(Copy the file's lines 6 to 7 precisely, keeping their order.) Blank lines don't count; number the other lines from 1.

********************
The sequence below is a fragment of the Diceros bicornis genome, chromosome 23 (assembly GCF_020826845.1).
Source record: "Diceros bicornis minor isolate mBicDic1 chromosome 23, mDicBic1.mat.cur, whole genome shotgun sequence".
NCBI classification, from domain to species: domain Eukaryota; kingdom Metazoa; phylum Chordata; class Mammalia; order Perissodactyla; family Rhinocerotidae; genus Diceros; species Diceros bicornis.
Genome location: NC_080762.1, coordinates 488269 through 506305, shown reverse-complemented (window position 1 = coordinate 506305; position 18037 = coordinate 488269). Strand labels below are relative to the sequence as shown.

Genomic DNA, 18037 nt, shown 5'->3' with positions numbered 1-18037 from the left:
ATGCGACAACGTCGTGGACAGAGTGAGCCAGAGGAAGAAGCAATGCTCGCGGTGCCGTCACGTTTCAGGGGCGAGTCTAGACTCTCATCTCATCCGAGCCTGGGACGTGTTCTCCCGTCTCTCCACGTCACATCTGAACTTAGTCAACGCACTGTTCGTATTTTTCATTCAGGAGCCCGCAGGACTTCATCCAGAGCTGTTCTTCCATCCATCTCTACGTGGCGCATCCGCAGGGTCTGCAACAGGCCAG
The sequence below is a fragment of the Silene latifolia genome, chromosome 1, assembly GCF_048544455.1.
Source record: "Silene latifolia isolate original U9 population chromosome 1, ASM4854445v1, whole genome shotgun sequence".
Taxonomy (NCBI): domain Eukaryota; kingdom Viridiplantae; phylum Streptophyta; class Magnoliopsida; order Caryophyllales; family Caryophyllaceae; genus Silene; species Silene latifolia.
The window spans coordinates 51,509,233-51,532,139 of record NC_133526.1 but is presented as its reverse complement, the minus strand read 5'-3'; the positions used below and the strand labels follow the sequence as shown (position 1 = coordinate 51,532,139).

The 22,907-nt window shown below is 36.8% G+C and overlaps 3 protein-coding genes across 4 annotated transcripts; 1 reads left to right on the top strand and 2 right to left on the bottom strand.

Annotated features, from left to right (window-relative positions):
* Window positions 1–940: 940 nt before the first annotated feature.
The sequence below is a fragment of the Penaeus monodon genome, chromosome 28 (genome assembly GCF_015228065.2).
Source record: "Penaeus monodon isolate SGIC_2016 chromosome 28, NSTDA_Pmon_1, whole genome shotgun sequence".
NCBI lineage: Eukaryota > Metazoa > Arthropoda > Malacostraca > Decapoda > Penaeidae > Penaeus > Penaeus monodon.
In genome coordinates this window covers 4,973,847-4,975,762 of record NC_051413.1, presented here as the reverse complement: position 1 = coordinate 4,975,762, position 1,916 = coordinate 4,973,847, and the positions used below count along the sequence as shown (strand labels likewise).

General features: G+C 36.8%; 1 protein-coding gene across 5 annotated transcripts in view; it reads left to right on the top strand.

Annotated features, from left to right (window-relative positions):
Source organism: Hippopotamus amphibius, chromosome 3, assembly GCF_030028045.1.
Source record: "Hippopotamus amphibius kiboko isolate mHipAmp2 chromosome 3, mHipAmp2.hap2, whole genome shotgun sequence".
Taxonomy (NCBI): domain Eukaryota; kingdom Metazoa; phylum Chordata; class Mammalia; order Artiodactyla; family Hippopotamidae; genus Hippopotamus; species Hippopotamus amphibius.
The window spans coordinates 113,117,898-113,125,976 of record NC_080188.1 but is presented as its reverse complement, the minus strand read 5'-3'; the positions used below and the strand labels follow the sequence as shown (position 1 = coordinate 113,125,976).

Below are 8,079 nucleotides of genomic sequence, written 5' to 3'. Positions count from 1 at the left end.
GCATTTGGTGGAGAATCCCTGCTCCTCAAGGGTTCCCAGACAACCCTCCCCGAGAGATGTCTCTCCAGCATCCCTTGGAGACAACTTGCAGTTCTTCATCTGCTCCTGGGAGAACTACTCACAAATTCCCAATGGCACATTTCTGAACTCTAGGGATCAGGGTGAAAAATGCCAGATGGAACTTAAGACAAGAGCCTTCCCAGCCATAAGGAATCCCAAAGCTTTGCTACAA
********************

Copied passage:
ATGCGACAACGTCGTGGACAGAGTGAGCCAGAGGAAGAAGCAATGCTCGCGGTGCCGTCACGTTTCAGGGGCGAGTCTAGACTCTCATCTCATCCGAGCCTGGGACGTGTTCTCCCGTCTCTCCACGTCACATCTGAACTTAGTCAACGCACTGTTCGTATTTTTCATTCAGGAGCCCGCAGGACTTCATCCAGAGCTGTTCTTCCATCCATCTCTACGTGGCGCATCCGCAGGGTCTGCAACAGGCCAG
The sequence below is a fragment of the Silene latifolia genome, chromosome 1, assembly GCF_048544455.1.